2001 Après Jésus Christ / 2001 After Jesus Christ (2000) Stardom 24 x 16.5cm, 40 pages
On the hardcover of 2001 Après Jésus Christ (2001 After Jesus Christ) the central protagonist Jesus (or Isa) stands alone within an empty desert landscape, facing towards the east. This cover would later be paralleled for the French 2nd Edition of 40 Days Dans Le Désert “B” (40 Days In The Desert “B”) but instead with the Techno-Boudha seated on the ground, holding a bow and arrow, also facing (and taking aim) towards the east.
2001 Après Jésus Christ opens with a preface written in French by Max Armanet titled Nouvelle apocryphe (New Apocryphal) giving an insight on the project’s creation and the premise of the narrative. On the pages on the left of 2001 Après Jésus Christ is an accompanying story also written in French by Jean-Luc Coudray and opposite on the pages on the right is Moebius’ illuminating artwork.
Where the title of 40 Days Dans Le Désert “B” contained an allusion to the titular Abrahamic prophet, 2001 Après Jésus Christ makes direct reference to the historical figure but reimagined 2 millennia later by Moebius. Through artistic interpretation, Moebius’ Jésus is athletic, bohemian and Middle Eastern. Moebius’ art inside feels vaguely Ligne Claire (clear line) in style but with subtle line details, filled with natural, earthy colours that are occasionally juxtaposed with splashes of luminescent tones.
2001 Après Jésus Christ uses a thicker print stock than 40 Days Dans Le Désert “B” but instead with a fine horizontal grain and as with with 40 Days Dans Le Désert “B” also printed in Italy at Artegrafica Silva.
40 Days Dans Le Désert “B” / 40 Days In The Desert “B” (1999) Stardom/Moebius Production 24 x 16cm, 72 pages
40 Days Dans Le Désert “B” (40 Days In The Desert “B”) is a wordless, dreamlike masterpiece told in 70 beautiful drawings. The story revolves around a shamanic figure (also known as the Techno-Boudha) seated alone in the middle of a featureless desert landscape who whilst sitting in deep meditation is visited by many supernatural visions and soon the protagonist (and reader) are taken on a surreal transformative journey. The “40 days” in the title of this work is an allusion to the number of days and nights that the Abrahamic prophet Jesus (or Isa) is said to have spent fasting in the desert wilderness whilst resisting temptation.
Moebius executes a tour de force in glorious highly detailed draughtsmanship on every millimetre of every page of 40 Days Dans Le Désert “B” with his medium of choice the Rotring Rapidograph technical drawing pen. Employing full hatching/crosshatching & stippling throughout whilst utilising different pen thinnesses (0.35mm, 0.18mm, 0.13mm) to channel decades of artistic expression into each carefully crafted drawing to create a sense of depth and movement within each line. The final spellbinding result for the viewer after reading from end to end is a truly inspiring epiphany to behold.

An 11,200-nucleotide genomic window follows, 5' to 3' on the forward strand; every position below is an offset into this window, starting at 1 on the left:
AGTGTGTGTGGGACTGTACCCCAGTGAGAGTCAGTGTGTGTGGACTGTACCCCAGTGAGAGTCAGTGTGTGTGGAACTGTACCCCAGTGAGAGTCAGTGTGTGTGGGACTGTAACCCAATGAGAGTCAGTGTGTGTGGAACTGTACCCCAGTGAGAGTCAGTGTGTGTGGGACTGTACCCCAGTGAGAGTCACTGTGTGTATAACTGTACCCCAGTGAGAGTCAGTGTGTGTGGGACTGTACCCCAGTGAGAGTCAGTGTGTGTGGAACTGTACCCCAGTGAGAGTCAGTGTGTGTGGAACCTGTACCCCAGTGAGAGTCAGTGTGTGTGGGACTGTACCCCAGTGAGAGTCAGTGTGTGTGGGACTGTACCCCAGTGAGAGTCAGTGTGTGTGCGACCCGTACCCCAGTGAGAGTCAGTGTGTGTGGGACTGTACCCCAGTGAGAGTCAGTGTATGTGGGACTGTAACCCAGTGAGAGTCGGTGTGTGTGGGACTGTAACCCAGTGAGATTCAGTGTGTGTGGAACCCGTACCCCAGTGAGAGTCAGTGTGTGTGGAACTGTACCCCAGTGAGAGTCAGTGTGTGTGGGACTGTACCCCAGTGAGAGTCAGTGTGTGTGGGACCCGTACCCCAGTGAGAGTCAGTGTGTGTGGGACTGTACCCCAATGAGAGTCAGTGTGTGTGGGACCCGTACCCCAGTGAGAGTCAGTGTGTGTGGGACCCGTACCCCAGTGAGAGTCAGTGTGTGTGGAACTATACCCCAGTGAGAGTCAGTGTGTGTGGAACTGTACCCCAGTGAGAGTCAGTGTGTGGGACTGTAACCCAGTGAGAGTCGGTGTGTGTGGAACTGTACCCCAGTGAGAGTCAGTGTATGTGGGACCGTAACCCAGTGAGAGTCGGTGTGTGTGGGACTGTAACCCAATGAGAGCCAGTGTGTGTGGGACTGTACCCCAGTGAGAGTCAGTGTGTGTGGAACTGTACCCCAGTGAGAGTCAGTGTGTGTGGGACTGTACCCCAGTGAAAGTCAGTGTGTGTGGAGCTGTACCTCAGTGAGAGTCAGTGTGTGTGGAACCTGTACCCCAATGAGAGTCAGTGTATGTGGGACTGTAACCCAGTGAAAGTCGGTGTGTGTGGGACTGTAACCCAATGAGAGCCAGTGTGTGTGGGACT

In 2010 to coincide with the Moebius Transe Forme exhibition at Fondation Cartier in Paris, France held between 2010 to 2011 that would sadly be Moebius’ last exhibition, a DVD was released called Métamoebius which features 2 documentary films directed by Damian Pettigrew, the first Métamoebius (2010) and an earlier documentary Mister Gir & Mike S. Blueberry (1999). Of particular mention within the documentary Mister Gir & Mike S. Blueberry is a rare glimpse of Moebius drawing the final pages of 40 Days Dans Le Désert “B”!
In the CTN animation eXpo 2010 – An evening with Moebius interview hosted by Animation Director John Musker, Moebius recalls his memories of 40 Days Dans Le Désert “B” (at 1:35:30) and shares some wonderful insights behind it’s creative process:
“…And this is different, it’s a series of drawings I did in 1999. I was doing Blueberry and after a day working on Blueberry I wanted to rest a little doing that. Instead of watching TV, I used to spend my time drawing…You know, I had a book with me and I was carrying that book everywhere, to the dentist or waiting for the bus… I used to do those drawings without pencil and mainly with my Rotring, total improvisation you know because it is an accumulation of lines and details.”